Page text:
COVID-19: Study reveals impact of healthcare disruption on `avoidable hospitalisations’
A new University of Liverpool-led study has found that people who found it difficult to access non-emergency healthcare during the COVID-19 pandemic were 80% more likely to be admitted to hospital for conditions that could have been potentially prevented through access to adequate care in their local area.
The study published in the British Medical Journal reveals that postponed or cancelled surgery, changes to treatments offered or delays in accessing cancer treatment were found to be particularly responsible for `avoidable hospitalisations’ as were disruption to accessing GP appointments and outpatients departments.
It found that 35% of people experienced some level of disruption in accessing healthcare during the pandemic. One in four (26%) had trouble accessing appointments with health officials, with almost one in five (18%) disrupted in receiving procedures.
The team from the University of Liverpool and the Universities of Glasgow, Bristol and the London School of Hygiene and Tropical Medicine analysed data from nearly 30,000 from seven surveys which asked them about their experiences during the pandemic, linked to their medical records, over a two and half year period from the start of the COVID-19 pandemic.
University of Liverpool Reader in Health Geography, Dr Mark Green, who undertook the study, said: “The NHS was incredibly resilient during the pandemic and its staff were heroes in adapting to a stressful crisis. However, our study showed that the wider disruption created through the pandemic led to more people being hospitalised for reasons that could have been potentially prevented.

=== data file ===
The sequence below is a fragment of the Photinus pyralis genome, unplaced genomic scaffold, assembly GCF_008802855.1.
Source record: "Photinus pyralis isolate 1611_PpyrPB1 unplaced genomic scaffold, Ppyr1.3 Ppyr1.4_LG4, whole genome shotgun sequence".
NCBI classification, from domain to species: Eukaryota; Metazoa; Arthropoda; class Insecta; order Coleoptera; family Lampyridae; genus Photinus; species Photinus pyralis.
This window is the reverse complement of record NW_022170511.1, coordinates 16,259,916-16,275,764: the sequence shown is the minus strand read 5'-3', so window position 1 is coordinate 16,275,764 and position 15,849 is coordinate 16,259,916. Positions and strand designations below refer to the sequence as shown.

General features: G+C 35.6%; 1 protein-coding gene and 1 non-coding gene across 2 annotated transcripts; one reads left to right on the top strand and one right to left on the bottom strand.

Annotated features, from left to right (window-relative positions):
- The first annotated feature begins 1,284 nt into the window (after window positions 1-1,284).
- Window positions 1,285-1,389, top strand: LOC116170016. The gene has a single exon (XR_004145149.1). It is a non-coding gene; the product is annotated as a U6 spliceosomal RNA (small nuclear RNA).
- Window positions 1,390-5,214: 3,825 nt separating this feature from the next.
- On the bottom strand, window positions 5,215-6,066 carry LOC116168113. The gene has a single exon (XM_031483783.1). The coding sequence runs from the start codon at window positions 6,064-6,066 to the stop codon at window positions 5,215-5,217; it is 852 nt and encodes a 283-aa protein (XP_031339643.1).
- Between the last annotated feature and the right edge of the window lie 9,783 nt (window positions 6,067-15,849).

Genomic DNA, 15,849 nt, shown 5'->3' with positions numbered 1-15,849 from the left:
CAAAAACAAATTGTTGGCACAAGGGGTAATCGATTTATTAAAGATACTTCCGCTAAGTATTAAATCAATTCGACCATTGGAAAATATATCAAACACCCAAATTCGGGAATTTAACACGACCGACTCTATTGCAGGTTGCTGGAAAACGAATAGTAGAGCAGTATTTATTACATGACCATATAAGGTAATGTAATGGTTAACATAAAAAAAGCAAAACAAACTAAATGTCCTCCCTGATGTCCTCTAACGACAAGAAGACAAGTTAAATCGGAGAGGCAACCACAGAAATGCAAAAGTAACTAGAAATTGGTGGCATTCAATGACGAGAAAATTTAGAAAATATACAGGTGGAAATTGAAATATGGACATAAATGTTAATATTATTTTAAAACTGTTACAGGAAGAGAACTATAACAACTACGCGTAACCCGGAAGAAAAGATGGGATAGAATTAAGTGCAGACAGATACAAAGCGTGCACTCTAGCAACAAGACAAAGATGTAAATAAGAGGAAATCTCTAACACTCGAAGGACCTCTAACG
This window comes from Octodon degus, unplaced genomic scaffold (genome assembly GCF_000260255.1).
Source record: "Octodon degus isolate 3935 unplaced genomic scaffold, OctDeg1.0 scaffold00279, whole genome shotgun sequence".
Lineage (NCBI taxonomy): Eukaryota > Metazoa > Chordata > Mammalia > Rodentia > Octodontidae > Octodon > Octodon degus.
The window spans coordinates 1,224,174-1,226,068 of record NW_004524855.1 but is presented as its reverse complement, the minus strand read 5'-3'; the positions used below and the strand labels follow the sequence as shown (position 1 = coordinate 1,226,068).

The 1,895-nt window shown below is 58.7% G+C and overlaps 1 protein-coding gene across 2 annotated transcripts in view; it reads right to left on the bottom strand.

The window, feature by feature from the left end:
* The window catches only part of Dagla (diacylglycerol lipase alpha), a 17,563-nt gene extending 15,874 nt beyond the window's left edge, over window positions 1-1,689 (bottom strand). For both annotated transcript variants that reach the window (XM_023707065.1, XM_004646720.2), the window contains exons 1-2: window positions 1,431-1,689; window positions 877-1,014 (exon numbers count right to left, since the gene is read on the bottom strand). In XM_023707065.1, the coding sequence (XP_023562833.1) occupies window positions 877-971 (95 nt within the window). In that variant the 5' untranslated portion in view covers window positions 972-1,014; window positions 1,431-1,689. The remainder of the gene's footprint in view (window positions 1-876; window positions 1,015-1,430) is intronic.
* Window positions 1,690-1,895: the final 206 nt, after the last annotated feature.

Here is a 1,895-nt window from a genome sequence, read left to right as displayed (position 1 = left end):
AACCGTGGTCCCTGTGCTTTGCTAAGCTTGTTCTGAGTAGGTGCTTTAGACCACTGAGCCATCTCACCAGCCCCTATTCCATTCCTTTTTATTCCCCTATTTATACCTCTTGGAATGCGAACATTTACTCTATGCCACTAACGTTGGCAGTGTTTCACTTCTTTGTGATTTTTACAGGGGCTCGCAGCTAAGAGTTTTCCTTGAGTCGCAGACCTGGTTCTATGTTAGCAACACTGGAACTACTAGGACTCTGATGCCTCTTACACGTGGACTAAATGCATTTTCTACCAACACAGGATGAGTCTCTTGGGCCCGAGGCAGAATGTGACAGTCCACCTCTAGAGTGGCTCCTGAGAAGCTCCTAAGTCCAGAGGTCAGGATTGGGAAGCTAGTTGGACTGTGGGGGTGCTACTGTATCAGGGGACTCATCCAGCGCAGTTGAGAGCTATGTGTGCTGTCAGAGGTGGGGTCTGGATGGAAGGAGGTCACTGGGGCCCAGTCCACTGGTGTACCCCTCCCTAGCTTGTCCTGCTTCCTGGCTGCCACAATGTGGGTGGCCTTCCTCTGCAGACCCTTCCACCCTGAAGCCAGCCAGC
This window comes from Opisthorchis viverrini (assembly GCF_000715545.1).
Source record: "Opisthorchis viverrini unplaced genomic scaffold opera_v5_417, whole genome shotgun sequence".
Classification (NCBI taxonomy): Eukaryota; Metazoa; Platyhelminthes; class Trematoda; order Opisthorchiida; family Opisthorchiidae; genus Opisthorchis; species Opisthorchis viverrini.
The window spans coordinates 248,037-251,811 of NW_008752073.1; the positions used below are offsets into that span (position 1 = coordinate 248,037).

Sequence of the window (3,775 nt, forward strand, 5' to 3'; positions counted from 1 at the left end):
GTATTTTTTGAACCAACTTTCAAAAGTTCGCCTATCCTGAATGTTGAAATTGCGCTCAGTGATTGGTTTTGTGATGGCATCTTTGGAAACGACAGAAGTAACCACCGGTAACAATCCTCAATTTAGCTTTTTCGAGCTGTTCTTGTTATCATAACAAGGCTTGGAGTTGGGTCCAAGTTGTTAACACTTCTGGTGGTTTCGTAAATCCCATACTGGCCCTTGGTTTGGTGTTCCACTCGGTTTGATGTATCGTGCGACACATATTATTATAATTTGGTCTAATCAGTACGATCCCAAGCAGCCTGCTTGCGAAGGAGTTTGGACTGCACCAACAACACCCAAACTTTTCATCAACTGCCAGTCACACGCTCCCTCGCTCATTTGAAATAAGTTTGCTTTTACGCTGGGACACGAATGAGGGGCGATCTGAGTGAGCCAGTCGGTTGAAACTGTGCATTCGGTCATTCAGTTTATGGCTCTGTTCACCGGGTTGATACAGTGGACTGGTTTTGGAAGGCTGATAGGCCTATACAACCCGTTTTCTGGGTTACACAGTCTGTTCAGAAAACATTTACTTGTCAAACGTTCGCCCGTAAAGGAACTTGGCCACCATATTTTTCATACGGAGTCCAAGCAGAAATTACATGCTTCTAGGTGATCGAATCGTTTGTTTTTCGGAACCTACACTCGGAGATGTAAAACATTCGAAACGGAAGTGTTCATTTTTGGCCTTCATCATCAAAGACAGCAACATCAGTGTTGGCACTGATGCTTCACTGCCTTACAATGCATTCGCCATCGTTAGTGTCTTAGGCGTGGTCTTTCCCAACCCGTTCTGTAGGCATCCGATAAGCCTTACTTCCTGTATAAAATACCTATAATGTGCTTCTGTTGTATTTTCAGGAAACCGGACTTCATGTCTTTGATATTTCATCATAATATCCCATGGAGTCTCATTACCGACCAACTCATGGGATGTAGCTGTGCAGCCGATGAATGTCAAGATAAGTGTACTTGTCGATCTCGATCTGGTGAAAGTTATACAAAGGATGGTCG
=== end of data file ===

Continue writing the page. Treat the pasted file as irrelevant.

“Disruption was partly due to the NHS reorganising care to plan for surging numbers of people with COVID-19, including postponing care or moving appointments online. The public also avoided attending health care for worries about catching COVID-19 or wanting to avoid over-burdening the NHS during a crisis.”
“While the extent of this disruption was described at the time, our study is the first to empirically say what the impact of this disruption was.”
Professor Vittal Katikireddi, public health doctor at the University of Glasgow and co-author, said: “Our study suggested that the importance of maintaining continued care during the pandemic, particularly in delivering treatments and procedures.
“It is easier to move GP appointments online than compared to operations, surgeries or treatments that need to be delivered in person. Focusing on preventing disruption in delivering such care is a key takeaway in preparing for future pandemics.”
The study is part of the UKRI funded COVID-19 Longitudinal Health and Wellbeing National Core Study which was established by Sir Patrick Vallance, UK Chief Scientific Adviser, as part of the UK’s response to the COVID-19 pandemic.
The National Core study aims to understand the health, social and economic impacts of the COVID-19 pandemic by uniting established population cohorts and national anonymised electronic health records to inform policy.
The paper `Associations between self-reported healthcare disruption due to covid-19 and avoidable hospital admission: evidence from seven linked longitudinal studies for England’ (doi: 10.1136/bmj-2023-075133) is published in the British Medical Journal